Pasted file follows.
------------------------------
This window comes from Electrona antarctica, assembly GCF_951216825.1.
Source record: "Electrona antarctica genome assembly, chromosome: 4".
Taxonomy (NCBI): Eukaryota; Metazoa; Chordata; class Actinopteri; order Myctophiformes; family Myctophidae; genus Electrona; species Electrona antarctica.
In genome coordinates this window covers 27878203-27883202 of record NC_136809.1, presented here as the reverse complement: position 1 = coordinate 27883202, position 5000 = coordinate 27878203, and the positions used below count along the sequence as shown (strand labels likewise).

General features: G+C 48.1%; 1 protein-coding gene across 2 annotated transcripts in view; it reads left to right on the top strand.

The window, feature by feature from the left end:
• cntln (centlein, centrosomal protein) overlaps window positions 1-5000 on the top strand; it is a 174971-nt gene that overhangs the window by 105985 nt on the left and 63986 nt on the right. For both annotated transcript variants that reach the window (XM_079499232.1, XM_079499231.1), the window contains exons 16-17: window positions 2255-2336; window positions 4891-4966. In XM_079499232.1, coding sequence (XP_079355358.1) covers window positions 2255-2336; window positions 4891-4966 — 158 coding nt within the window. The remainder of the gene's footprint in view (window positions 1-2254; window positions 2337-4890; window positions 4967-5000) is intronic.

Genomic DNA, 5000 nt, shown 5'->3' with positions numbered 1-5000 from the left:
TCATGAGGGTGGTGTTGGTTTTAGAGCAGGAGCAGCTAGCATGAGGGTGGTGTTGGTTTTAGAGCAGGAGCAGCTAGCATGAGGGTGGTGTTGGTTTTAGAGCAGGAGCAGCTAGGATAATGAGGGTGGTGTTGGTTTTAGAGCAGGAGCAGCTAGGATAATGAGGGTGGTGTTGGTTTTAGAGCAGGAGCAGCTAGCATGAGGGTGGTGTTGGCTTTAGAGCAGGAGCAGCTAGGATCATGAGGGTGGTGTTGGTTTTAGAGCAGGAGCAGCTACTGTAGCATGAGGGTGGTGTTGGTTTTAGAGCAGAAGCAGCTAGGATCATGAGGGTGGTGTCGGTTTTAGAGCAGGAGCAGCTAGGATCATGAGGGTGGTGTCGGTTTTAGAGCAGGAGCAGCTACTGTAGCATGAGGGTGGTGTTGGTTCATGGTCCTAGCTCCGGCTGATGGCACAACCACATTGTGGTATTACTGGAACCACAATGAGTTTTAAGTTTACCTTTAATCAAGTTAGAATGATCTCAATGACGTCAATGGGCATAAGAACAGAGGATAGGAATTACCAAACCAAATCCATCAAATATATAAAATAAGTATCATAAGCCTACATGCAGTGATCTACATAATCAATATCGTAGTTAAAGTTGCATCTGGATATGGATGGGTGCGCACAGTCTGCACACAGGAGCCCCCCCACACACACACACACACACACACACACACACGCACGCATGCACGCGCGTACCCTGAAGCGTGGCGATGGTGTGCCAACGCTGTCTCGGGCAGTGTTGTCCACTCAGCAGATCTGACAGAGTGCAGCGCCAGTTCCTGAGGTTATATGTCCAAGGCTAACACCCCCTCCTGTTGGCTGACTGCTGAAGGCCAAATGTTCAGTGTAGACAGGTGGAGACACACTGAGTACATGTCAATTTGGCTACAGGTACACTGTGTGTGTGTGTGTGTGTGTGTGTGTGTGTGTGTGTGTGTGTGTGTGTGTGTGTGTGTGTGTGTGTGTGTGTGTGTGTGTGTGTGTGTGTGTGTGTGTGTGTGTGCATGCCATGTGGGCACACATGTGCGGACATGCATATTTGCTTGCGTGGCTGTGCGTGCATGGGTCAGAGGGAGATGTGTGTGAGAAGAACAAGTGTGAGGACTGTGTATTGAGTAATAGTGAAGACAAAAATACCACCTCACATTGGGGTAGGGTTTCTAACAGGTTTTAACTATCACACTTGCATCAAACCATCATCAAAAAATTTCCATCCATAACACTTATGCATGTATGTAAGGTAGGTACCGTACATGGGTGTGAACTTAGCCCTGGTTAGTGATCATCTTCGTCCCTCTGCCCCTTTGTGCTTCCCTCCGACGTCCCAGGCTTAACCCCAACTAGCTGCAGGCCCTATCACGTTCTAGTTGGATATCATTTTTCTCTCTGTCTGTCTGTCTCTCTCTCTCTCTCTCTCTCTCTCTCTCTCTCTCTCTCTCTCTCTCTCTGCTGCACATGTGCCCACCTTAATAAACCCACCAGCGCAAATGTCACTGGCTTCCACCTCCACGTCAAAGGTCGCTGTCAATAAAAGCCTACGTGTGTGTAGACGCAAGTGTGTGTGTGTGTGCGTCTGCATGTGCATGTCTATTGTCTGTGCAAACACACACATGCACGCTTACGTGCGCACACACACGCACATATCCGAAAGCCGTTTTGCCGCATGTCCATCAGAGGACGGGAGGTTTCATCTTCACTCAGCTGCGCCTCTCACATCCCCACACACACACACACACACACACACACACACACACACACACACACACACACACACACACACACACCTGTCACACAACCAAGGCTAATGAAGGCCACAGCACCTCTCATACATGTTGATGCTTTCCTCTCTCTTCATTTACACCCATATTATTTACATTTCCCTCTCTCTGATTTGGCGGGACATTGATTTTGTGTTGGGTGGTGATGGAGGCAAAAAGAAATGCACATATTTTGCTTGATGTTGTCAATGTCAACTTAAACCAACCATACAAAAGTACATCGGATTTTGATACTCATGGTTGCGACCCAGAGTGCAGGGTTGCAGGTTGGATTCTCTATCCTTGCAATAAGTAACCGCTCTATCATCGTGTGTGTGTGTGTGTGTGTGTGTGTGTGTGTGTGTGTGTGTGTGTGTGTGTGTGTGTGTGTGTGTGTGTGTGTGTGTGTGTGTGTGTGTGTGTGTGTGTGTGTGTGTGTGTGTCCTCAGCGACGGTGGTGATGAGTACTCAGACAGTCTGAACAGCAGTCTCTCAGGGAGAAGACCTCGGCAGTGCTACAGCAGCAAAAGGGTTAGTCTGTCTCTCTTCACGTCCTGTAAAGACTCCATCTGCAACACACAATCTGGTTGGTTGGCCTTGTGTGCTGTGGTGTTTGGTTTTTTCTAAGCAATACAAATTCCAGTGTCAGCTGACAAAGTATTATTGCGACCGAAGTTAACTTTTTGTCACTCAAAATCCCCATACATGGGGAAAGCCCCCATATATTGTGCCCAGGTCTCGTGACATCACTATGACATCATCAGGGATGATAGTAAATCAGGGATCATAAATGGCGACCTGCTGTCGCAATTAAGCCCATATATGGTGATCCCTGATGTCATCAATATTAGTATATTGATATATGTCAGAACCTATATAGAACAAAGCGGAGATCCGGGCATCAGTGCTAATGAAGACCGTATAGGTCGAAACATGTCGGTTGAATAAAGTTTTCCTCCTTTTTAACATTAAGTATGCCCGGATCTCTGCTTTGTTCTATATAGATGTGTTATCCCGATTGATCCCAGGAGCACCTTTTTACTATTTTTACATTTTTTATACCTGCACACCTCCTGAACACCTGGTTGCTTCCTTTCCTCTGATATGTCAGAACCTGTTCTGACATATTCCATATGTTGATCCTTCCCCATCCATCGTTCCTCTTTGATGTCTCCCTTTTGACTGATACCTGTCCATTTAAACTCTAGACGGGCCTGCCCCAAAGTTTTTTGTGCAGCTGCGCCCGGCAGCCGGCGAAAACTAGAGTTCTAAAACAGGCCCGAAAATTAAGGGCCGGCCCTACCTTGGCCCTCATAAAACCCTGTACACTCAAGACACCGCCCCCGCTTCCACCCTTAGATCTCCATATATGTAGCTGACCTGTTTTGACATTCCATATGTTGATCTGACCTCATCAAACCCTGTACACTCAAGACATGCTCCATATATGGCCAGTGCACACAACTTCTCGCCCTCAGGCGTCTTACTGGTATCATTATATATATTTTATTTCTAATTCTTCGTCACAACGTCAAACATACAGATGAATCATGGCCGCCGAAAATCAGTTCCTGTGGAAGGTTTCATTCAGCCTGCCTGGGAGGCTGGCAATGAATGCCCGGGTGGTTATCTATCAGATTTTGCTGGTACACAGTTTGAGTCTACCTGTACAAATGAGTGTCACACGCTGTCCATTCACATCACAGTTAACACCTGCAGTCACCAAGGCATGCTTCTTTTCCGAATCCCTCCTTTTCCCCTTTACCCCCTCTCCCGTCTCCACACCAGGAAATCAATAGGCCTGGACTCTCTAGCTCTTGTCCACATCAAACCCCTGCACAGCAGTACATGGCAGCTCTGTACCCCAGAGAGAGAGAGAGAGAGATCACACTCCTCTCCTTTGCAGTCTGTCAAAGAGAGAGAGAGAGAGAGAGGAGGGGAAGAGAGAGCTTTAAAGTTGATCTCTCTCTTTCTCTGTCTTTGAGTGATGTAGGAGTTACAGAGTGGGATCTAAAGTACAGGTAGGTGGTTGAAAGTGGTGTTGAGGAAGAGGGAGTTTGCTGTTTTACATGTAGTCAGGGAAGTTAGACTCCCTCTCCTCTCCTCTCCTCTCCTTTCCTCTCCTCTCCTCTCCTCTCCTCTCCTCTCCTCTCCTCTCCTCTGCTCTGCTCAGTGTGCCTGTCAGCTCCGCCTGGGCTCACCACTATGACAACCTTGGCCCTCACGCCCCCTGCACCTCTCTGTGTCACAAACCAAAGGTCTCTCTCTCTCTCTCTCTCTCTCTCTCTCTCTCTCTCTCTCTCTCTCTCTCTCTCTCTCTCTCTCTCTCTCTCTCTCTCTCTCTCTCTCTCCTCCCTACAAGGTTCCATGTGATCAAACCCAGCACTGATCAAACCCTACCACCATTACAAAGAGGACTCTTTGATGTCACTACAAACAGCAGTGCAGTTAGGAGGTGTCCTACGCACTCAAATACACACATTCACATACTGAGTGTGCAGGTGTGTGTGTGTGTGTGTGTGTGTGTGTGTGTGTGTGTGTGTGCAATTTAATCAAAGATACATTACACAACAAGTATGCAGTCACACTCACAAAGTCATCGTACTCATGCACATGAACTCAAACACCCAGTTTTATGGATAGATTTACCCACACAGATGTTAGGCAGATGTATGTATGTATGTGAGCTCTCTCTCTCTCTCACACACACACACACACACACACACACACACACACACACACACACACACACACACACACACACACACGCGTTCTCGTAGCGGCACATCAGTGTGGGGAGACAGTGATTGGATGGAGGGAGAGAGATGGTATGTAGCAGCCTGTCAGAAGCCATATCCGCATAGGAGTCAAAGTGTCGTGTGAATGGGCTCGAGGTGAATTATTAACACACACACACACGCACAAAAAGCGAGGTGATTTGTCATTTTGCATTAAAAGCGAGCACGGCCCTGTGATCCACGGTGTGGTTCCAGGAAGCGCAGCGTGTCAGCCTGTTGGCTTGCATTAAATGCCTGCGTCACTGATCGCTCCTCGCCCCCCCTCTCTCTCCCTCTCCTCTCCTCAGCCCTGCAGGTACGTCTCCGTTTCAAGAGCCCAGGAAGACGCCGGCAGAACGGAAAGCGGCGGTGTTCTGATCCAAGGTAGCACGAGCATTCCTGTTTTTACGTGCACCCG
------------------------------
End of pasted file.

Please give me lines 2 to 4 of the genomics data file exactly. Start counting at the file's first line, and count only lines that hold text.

Source record: "Electrona antarctica genome assembly, chromosome: 4".
Taxonomy (NCBI): Eukaryota; Metazoa; Chordata; class Actinopteri; order Myctophiformes; family Myctophidae; genus Electrona; species Electrona antarctica.
In genome coordinates this window covers 27878203-27883202 of record NC_136809.1, presented here as the reverse complement: position 1 = coordinate 27883202, position 5000 = coordinate 27878203, and the positions used below count along the sequence as shown (strand labels likewise).